Tuesday, March 18, 2008

Another Boyd inspired thought

The institution which is the US Army is generally considered monolithic and hidebound. I tend to agree with that, and in reading Swift Elusive Sword, I started thinking about the force structure here. Boyd's main contribution to warfare was the invention of the OODA loop, and the successful commander is the one who manages to "get inside" his opponents OODA loop. Large, technologically constrained organizations will tend to lose engagements because the OODA loop of such organizations is too long, and the enemy can quickly respond and re-maneuver to take advantage of hesitations in the opponent. Now, by technologically constrained I do not mean ones without technology. In fact, it is typically the opposite which holds true. The more technology a force has, the more it is constrained by that same technology. One of the oft repeated mantras of the COIN disciples is "infantry, infantry, infantry." Computers, updates, reports, etc., will actually constrain a force from responding quickly.

The best officer I ever served under called all of the NCOs in a room before our deployment and told us "I will always explain the orders I give, and why I am giving them, and I expect you to do the same with your men." The counterpart to this, of course, is that sometimes orders will be given without time for explanation, but having known that there was a reason before, you will know that there is a reason for the quick orders, too. However, the unspoken element of this is directly applicable to COIN. By knowing the purpose underlying the orders being given, all of us NCOs, and our soldiers, were aware of the overall intent of the commander, and thus we were able to take our own initiative to solve problems and respond to situations without having to ask for orders at each point. Although this is generally an element of US Army doctrine, I have known many commanders who simply put out orders without explanation, leaving the lower officers and NCOs to attempt to interpret and request guidance in unfamiliar situations. This adds to the time it takes that lower officer to complete his OODA loop.

Another problem is the transmission of information inherent in the typical Army battalion/brigade. As it was put by one soldier here: "information goes up the chain, it never comes back down." We have our S2 (intelligence) units compiling information and reports collected from lower levels, and then maybe providing reports to the battalion/brigade commanders, who use that information to design missions. Well, if you really want to minimize friction, speed up your OODA loop, and run an efficiant organization, those reports need to be distributed down to the very bottom level. I remember a number of stories from fellow soldiers who had just gotten back from Afghanistan where they had gone to a village, spoken with people, and only months later found out that they had been having dinner with a high value target. I'm sure it happens in Iraq, too. I think it actually happened with our team a few times.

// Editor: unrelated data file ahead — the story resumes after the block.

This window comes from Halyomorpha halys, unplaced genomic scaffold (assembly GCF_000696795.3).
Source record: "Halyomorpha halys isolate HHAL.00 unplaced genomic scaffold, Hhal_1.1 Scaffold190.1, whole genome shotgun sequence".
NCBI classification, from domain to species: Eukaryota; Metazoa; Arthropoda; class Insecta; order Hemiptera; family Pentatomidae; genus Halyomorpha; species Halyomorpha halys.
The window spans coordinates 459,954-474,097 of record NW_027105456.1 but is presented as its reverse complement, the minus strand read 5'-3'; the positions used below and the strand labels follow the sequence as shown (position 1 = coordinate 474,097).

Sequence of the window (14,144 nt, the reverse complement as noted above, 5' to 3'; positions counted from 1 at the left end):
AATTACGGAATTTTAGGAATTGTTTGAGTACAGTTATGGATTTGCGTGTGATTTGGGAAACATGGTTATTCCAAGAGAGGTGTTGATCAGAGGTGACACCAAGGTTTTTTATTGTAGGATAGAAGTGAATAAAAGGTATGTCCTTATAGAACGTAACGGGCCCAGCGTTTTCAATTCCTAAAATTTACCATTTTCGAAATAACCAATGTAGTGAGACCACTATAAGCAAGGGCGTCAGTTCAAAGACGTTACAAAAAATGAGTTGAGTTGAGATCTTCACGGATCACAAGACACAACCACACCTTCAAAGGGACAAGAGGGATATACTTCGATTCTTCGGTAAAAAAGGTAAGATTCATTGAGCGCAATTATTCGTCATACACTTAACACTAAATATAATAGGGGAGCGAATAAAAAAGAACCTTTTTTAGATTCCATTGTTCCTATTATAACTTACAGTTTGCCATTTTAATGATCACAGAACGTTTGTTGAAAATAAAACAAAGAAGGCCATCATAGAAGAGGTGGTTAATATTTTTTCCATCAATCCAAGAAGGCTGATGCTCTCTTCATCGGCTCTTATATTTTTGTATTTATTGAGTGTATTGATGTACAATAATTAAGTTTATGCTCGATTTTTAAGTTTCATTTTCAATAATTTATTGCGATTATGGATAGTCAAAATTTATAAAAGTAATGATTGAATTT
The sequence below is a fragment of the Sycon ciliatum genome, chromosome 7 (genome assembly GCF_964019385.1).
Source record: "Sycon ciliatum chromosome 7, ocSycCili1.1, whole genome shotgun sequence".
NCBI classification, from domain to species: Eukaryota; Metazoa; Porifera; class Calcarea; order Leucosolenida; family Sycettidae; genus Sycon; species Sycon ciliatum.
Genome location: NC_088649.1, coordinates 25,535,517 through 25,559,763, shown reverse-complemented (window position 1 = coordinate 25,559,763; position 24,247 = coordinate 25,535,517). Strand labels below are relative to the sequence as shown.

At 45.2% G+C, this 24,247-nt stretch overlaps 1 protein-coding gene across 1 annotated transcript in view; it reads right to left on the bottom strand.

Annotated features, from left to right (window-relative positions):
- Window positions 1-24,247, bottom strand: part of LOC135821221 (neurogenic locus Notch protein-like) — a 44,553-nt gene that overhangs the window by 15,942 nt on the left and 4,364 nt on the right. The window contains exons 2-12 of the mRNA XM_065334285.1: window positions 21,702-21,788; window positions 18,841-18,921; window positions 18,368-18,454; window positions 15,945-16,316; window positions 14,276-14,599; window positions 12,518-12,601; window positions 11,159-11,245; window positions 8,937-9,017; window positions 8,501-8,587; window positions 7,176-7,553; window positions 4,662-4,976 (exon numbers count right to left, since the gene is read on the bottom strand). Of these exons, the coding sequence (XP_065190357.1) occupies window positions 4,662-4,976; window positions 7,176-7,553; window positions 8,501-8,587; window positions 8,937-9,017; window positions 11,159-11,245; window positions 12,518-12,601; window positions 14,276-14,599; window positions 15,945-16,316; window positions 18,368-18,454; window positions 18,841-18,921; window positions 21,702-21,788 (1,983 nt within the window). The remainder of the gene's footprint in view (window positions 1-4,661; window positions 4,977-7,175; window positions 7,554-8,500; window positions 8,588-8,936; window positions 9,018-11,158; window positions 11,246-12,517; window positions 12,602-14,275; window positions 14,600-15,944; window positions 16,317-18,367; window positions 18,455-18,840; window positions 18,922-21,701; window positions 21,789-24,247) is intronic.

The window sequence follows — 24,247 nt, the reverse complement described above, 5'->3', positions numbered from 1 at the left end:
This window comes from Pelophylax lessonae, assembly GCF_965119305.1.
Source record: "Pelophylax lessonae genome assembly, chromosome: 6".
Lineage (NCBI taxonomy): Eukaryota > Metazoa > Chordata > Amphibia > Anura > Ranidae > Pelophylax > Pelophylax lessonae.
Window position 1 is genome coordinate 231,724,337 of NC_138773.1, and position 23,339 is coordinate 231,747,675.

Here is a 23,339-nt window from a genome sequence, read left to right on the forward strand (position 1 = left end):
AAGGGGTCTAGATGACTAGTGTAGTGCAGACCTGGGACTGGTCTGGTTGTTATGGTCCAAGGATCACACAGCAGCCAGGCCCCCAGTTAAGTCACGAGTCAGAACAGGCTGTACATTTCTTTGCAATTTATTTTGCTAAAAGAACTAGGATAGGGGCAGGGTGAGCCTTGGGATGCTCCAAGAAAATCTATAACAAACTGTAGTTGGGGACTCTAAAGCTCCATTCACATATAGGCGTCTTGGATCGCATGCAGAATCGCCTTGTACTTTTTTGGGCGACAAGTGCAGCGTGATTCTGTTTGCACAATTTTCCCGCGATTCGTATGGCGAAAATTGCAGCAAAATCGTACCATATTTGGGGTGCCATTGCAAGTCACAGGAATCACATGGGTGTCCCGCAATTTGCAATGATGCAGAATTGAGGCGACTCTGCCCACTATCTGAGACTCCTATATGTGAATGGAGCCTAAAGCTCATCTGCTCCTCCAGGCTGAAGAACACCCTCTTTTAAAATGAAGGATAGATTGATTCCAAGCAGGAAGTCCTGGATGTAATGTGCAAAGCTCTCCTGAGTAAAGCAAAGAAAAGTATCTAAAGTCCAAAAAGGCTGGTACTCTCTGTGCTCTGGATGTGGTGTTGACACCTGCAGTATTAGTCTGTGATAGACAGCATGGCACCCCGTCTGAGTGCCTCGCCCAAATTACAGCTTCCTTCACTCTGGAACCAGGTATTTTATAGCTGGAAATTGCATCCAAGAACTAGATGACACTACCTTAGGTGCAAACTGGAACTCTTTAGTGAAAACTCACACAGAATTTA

Now, this all gets to a point which I had intended to start with, but luckily this isn't an academic paper, its just a blog: our current force structure in Iraq is still based on a maneuver warfare, big Army war. We have slowly shifted to COIN, which is a good thing, but we are still organizing our units in traditional ways. We have individual brigades, who are given an area. Then each battalion is given an area, then each company in the battalion is given a smaller area. Sounds all well and good, except that you have Armor battalions, infantry battalions, Engineer battalions, light infantry, heavy infantry, mechanized infantry, etc. I can't tell you how many tankers I've met who complain that they have to go out on foot patrols and fight as infantry, when all they want to do is ride in their Abrams/Bradleys and lay down fire. Now - even though we are much "lighter" in a COIN fight, I think there is still a place for seriously heavy firepower.

Now, each brigade tends to be a combined arms organization. Some light forces, some heavy forces, some armor, etc. But why do we stick this at the Battalion level? This is left over, as near as I can tell, from the days of Mass Warfare, large squares of infantry arrayed against others, and the chess moves of trying to outmaneuver the opponent so that you're heavy infantry hits his light infantry, you're cavalry hits his heavy infantry, etc. And you did this on a large scale. But here, in Iraq, with an enemy which shifts as quickly as the stock market, none of that paradigm holds true. We need to completely break away from the battalion/brigade focused doctrine we currently have.

Abu Muqawama has a blog entry that touches on this, in terms of brigades as advisor teams. And a wonderful analogy with ice cream. To continue the analogy, I would say that if a "scoop" represents a battalion, we need to move away from a Baskin Robbins paradigm and into a Cold Stone Creamery paradigm. We need to mix up our "scoops" at the very basic level - since we know that its the soldiers who are on the streets that will win the COIN fight, those soldiers are the level at which the combined arms approach needs to be addressed. A platoon of light infantry, a platoon of heavier infantry (Bradleys/Strykers), and an assortment of other elements (engineers, MPs, etc.) Since COIN is so often modeled off of SF, look at how a SF team is organized: one/two people have specific areas of expertise, rather than having a "weapons team" and a "commo team" or some other unresponsive system. We should be doing the same for our maneuver units.

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